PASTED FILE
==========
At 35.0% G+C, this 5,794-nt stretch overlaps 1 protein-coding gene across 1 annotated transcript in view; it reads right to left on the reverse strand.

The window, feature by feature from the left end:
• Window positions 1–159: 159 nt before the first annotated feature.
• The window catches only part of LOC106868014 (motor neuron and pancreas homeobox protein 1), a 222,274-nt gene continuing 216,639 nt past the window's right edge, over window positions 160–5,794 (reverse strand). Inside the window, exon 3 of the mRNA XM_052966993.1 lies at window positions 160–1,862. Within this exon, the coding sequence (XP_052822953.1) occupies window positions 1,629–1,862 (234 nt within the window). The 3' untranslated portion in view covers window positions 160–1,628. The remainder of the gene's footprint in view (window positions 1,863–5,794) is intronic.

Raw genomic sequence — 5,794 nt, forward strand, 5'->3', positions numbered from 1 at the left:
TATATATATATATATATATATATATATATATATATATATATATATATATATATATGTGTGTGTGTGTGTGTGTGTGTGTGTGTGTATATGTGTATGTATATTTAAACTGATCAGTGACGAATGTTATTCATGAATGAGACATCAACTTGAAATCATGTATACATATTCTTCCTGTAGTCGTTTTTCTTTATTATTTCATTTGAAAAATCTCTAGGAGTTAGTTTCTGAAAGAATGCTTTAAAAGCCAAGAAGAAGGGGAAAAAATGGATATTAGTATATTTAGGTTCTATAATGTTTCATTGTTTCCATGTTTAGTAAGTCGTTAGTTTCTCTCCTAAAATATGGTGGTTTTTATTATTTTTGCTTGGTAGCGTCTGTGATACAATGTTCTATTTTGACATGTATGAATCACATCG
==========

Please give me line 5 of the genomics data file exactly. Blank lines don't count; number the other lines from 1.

Raw genomic sequence — 5,794 nt, forward strand, 5'->3', positions numbered from 1 at the left: